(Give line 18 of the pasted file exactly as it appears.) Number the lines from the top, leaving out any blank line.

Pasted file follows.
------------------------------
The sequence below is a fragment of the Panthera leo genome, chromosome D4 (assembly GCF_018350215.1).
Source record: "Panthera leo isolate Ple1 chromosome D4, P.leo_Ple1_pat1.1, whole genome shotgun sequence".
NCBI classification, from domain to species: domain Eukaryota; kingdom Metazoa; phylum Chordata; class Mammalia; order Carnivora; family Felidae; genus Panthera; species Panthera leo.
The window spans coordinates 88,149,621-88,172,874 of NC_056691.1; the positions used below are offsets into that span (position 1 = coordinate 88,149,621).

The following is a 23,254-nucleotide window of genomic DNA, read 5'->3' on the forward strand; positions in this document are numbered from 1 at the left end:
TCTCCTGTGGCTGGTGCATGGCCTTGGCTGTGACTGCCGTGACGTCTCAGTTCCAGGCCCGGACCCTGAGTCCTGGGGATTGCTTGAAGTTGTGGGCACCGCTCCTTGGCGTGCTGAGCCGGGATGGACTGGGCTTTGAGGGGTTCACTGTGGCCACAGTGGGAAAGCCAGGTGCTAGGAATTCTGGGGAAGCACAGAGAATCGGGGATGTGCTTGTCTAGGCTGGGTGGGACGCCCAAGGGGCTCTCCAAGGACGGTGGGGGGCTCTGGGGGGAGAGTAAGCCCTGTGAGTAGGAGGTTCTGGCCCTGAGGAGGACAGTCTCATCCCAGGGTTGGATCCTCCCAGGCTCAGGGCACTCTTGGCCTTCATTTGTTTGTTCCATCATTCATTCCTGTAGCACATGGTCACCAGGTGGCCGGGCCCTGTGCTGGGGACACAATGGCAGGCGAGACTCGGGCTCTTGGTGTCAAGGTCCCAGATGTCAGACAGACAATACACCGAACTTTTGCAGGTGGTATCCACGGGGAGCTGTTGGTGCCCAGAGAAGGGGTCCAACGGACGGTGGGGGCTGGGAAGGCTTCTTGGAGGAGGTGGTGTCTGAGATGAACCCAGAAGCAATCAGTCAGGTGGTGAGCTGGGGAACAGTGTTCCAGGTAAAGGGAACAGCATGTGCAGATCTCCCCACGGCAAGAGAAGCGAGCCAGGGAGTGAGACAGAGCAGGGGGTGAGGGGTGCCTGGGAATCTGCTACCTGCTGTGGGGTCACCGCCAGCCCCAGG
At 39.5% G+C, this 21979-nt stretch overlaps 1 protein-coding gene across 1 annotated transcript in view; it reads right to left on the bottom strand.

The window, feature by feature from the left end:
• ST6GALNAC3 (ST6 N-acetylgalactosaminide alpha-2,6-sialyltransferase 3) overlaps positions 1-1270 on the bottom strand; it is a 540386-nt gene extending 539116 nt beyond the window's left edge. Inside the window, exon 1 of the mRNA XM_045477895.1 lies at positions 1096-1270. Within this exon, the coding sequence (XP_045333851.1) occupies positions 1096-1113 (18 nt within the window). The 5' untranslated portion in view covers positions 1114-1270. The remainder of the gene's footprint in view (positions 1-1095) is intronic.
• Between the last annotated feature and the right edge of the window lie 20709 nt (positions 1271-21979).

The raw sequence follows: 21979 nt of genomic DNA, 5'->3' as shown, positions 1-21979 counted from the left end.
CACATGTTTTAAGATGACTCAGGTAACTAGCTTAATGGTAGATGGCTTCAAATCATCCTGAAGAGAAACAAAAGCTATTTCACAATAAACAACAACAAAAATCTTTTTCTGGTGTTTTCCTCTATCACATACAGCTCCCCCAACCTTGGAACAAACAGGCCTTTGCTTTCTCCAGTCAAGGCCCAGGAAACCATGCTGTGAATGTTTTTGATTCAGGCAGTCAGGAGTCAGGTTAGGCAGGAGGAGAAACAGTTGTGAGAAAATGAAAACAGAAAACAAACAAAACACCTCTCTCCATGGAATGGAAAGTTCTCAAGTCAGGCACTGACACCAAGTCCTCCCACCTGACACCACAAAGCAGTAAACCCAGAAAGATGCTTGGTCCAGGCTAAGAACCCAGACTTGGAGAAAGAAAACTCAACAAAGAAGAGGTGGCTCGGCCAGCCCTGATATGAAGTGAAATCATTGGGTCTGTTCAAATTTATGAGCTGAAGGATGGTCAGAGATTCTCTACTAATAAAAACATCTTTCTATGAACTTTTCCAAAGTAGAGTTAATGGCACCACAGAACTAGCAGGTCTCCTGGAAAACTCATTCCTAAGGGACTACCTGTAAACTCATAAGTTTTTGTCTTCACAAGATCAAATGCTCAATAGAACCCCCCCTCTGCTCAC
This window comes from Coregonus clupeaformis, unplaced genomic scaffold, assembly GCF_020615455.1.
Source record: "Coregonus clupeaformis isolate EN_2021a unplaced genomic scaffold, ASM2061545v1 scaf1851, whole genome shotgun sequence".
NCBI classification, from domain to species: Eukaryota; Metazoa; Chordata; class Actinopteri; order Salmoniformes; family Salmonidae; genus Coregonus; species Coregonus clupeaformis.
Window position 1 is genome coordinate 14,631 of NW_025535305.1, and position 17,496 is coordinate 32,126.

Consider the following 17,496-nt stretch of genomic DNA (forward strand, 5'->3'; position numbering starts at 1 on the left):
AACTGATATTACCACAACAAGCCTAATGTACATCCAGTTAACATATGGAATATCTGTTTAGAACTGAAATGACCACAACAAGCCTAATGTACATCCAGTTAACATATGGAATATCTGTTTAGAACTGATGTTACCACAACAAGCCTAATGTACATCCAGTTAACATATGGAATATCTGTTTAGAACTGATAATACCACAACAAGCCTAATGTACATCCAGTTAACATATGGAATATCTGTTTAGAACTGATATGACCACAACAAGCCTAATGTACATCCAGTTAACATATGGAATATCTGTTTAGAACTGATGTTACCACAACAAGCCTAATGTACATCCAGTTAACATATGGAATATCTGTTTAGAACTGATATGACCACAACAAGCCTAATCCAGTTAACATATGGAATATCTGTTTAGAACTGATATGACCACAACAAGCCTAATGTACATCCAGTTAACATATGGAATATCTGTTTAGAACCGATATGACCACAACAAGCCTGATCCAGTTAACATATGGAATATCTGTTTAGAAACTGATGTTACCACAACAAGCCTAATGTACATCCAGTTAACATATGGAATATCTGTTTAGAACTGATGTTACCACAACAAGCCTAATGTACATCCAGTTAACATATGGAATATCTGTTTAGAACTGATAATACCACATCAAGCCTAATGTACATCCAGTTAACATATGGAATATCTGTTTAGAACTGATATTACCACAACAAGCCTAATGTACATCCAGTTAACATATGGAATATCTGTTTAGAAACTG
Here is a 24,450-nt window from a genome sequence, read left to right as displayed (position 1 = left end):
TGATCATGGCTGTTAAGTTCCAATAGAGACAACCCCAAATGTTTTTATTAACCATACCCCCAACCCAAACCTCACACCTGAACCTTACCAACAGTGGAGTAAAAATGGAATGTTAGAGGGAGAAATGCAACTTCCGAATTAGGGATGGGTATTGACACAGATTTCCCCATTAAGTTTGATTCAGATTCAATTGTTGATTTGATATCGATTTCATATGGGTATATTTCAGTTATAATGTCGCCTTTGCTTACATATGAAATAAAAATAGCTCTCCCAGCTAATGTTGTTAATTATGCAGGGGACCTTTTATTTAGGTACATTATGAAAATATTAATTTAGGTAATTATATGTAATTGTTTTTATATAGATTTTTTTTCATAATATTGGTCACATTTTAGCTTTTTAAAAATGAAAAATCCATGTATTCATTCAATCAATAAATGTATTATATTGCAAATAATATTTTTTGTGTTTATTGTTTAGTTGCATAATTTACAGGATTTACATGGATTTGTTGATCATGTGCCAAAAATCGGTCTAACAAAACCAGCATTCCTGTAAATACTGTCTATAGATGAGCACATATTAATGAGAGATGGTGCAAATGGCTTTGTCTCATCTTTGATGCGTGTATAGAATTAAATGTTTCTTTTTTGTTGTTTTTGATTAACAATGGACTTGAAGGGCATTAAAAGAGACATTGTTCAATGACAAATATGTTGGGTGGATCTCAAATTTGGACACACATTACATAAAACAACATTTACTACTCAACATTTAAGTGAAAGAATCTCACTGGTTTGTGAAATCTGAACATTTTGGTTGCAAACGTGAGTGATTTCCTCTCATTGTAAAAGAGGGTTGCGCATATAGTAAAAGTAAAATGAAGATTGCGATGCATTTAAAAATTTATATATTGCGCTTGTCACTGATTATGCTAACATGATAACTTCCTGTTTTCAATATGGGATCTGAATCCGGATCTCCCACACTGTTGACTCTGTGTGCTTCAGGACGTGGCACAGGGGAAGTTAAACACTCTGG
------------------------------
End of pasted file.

AACTGATATTACCACAACAAGCCTAATGTACATCCAGTTAACATATGGAATATCTGTTTAGAACTGAAATGACCACAACAAGCCTAATGTACATCCAGTTAACATATGGAATATCTGTTTAGAACTGATGTTACCACAACAAGCCTAATGTACATCCAGTTAACATATGGAATATCTGTTTAGAACTGATAATACCACAACAAGCCTAATGTACATCCAGTTAACATATGGAATATCTGTTTAGAACTGATATGACCACAACAAGCCTAATGTACATCCAGTTAACATATGGAATATCTGTTTAGAACTGATGTTACCACAACAAGCCTAATGTACATCCAGTTAACATATGGAATATCTGTTTAGAACTGATATGACCACAACAAGCCTAATCCAGTTAACATATGGAATATCTGTTTAGAACTGATATGACCACAACAAGCCTAATGTACATCCAGTTAACATATGGAATATCTGTTTAGAACCGATATGACCACAACAAGCCTGATCCAGTTAACATATGGAATATCTGTTTAGAAACTGATGTTACCACAACAAGCCTAATGTACATCCAGTTAACATATGGAATATCTGTTTAGAACTGATGTTACCACAACAAGCCTAATGTACATCCAGTTAACATATGGAATATCTGTTTAGAACTGATAATACCACATCAAGCCTAATGTACATCCAGTTAACATATGGAATATCTGTTTAGAACTGATATTACCACAACAAGCCTAATGTACATCCAGTTAACATATGGAATATCTGTTTAGAAACTG